There are two major roadblocks to international cyber diplomacy, according to former US diplomat turned private sector consultant David An.
These roadblocks are the “problem of attribution” and the “disclosure dilemma”, he told attendees of the DEF CON 23 hacker conference in Las Vegas.
The attribution problem, An said, is where a cyber attack appears to be coming from country A, yet it is only a proxy in country A, and the attack is really coming from country B.
“Or maybe it is several proxies, with the attack coming from country F, but going through proxies in E, D, C and A,” he added.
The issue of attribution was most recently highlighted when the US blamed North Korea for the massive November 2014 cyber attack on Sony Pictures Entertainment.
Security experts, including Bruce Schneier, cast doubt on US claims that North Korea was behind the attack, but Schneier subsequently said he believed the US had enough evidence.
An tackled the issue like a typical diplomat, saying the US has spent a lot of resources trying to solve the attribution problem, according to a new book.
“It is a sensitive topic, so I can’t really get into myself, so I am going to cite journalist Shane Harris’s new book,” he said.
According to Harris’s research on the US National Security Agency (NSA) and cyber security, he said the NSA has spent a lot of money buying software from computer companies and developing its own software in-house to solve the attribution problem.
“So according to his research and interviews with US officials, he is saying the US government is very adept on this,” said An.
Harris’s research, therefore, appears to support the FBI’s confidence in attributing the Sony attack to North Korea.
In January 2015, FBI director James Comey told the International Conference on Cyber Security in New York that “critics do not have access to the same facts as the FBI”.
“We know who hacked Sony. It was the North Koreans. I have very high confidence about this attribution,” he said.
According to An, attribution is a key aspect of diplomacy because if there is no certainty that an attack is coming from a specific country there is no basis for discussion.
“But say you can get attribution right, say you do have a high level of confidence based on certain methods – you are still faced with the disclosure dilemma,” he said.
The disclosure dilemma, said An, is where country A accuses country B of hacking, but country B is demanding proof which gives rise to the dilemma that if country A produces proof, that will alert country B to the methods and sources country A is using.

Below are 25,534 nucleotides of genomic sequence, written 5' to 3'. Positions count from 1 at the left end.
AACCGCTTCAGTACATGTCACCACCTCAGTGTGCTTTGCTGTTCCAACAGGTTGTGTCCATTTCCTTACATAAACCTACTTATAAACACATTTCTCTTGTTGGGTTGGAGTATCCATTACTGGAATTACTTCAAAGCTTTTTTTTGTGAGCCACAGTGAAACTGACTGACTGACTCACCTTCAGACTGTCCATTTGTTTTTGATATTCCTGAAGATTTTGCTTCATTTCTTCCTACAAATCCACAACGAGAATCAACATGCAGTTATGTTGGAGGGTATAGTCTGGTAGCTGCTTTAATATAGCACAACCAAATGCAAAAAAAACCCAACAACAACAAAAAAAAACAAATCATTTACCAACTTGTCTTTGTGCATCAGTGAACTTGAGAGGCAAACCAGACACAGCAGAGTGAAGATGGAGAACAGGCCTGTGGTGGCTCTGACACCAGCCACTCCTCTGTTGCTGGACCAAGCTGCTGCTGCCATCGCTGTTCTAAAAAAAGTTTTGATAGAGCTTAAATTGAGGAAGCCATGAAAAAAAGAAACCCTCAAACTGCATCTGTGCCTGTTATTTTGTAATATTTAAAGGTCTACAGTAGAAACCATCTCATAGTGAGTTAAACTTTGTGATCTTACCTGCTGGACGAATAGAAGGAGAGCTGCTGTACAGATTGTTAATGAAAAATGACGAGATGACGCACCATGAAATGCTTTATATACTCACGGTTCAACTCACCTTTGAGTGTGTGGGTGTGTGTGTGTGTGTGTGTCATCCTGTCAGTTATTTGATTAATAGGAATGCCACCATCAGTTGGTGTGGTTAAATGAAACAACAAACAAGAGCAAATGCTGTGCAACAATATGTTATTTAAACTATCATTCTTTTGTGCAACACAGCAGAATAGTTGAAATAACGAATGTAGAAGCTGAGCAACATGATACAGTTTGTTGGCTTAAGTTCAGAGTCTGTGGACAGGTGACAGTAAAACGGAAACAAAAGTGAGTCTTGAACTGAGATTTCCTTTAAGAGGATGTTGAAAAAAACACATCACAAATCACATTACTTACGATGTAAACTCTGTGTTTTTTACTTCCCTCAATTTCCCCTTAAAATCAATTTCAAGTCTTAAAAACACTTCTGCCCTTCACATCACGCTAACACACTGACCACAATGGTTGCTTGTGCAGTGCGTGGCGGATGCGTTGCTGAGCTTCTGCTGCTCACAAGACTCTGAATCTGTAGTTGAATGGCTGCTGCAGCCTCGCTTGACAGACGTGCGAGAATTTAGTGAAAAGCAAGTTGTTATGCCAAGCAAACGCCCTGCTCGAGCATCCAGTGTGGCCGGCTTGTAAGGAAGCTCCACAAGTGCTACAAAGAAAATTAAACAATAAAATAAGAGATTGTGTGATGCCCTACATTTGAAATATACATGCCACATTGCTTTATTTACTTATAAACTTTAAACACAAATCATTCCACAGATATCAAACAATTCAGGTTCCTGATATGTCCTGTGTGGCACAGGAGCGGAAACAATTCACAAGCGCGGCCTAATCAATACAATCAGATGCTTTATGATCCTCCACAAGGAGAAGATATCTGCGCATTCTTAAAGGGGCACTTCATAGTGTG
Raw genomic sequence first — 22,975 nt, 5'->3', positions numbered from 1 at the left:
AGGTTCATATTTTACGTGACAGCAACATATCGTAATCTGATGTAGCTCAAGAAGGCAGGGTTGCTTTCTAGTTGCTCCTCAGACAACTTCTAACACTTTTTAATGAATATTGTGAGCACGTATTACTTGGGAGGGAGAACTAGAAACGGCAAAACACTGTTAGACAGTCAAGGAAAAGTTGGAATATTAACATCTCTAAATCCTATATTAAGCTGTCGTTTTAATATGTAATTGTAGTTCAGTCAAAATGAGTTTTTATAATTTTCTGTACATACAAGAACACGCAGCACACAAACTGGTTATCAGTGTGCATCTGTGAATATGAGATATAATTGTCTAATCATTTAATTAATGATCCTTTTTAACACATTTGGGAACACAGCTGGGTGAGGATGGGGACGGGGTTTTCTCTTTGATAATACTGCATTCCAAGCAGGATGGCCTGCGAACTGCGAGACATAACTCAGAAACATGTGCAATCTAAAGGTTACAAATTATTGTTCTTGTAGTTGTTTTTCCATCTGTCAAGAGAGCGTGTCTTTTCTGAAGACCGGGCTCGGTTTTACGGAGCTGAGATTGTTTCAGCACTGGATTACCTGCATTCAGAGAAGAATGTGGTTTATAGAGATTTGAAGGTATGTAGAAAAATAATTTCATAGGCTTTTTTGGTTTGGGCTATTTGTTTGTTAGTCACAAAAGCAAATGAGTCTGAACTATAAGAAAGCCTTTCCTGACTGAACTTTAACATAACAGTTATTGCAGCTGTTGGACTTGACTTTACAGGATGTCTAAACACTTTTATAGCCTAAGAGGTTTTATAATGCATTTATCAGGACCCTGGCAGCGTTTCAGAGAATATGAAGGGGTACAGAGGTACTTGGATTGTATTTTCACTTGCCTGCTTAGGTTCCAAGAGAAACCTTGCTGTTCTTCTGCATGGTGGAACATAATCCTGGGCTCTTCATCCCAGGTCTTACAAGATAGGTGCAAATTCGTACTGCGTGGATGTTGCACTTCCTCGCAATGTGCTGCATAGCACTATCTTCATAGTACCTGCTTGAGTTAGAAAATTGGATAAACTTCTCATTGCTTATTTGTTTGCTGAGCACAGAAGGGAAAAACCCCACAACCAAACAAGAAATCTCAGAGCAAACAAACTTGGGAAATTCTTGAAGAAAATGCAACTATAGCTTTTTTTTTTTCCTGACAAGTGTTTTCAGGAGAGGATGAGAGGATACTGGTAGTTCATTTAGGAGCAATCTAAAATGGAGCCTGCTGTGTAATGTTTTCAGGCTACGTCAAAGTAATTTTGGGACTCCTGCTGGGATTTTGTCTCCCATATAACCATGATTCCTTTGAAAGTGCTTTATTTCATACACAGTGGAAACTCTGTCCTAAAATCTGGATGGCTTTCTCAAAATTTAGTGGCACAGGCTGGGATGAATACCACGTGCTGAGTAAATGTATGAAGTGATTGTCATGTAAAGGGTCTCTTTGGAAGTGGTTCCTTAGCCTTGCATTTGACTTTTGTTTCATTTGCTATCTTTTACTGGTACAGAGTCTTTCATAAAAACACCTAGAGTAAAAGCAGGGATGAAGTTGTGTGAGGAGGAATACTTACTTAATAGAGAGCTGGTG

“If country B finds out what methods are being used, they can take actions to prevent country A from using those methods in future and it could make country B a stronger adversary,” he added.
Most commercial companies, An said, are only interested in how attacks are being carried out so that they can defend against them, but governments are also interested in the who, what, when, where and why.
“For commercial companies it is important to deal with the hacking to stop the bleeding and how to protect networks, but more mature and savvy firms typically go beyond the how to ask the same questions as governments,” he said.
State-to-state hacks are most likely to come up in diplomatic dialogue, assuming the attribution problem has been solved somehow, said An, because the government coming under attack is going to want to find a way of persuading the attacker to stop.
“When a non-state actor hacks another state it will also come up in diplomatic dialogue because the government under attack will look to the state from which the attack is coming to crack down on the hacking group domestically,” he said.
However, when it is a state actor hacking a non-state organisation like a private company, it is not necessarily going to come up in diplomatic dialogue. “Often, private companies do not want to share information about cyber attacks or the government may not even know that a company is being hacked by a foreign state,” said An.
Where dialogue does take place, co-operative countries are likely to use law enforcement to deal with attacks coming from within their borders, and where there is a mutual threat, they are likely share information to work together to build a defence.
“However, countries that are not co-operative will use the attribution problem to stonewall, and you are going to face the attribution dilemma,” said An. “They are likely to say a proxy is being used for an attack by another country and that they too are victims of hacking. But this is all stonewalling so that they do not have to do anything to solve the problem.”
While some countries such as Vietnam are surprisingly co-operative in cyber diplomacy, he said, Eastern European countries tend to be selectively co-operative.
If a country calls on other countries not to carry out cyber attacks, but goes ahead with attacks of its own, it loses the trust of the people David An
According to An, attacks coming from eastern Europe and Russia tend to target financial institutions, attacks from south-east Asia and Vietnam tend to target e-commerce companies, while attacks from north-east Asia usually target intellectual property.
He believes the way forward is to work more at a private company level to get companies more comfortable with sharing information that will help other companies defend against common threats, but also at the government level to work at solving the disclosure dilemma and attribution problem, and to recognise this is a growing field and new norms are being formed.
“If a country calls on other countries not to carry out cyber attacks, but goes ahead with attacks of its own, it loses the trust of the people,” said An.
He called on all those with cyber security expertise to think like cyber diplomats by keeping dialogue in mind and aiming to engage other companies and countries to foster greater global collaboration in countering cyber attacks.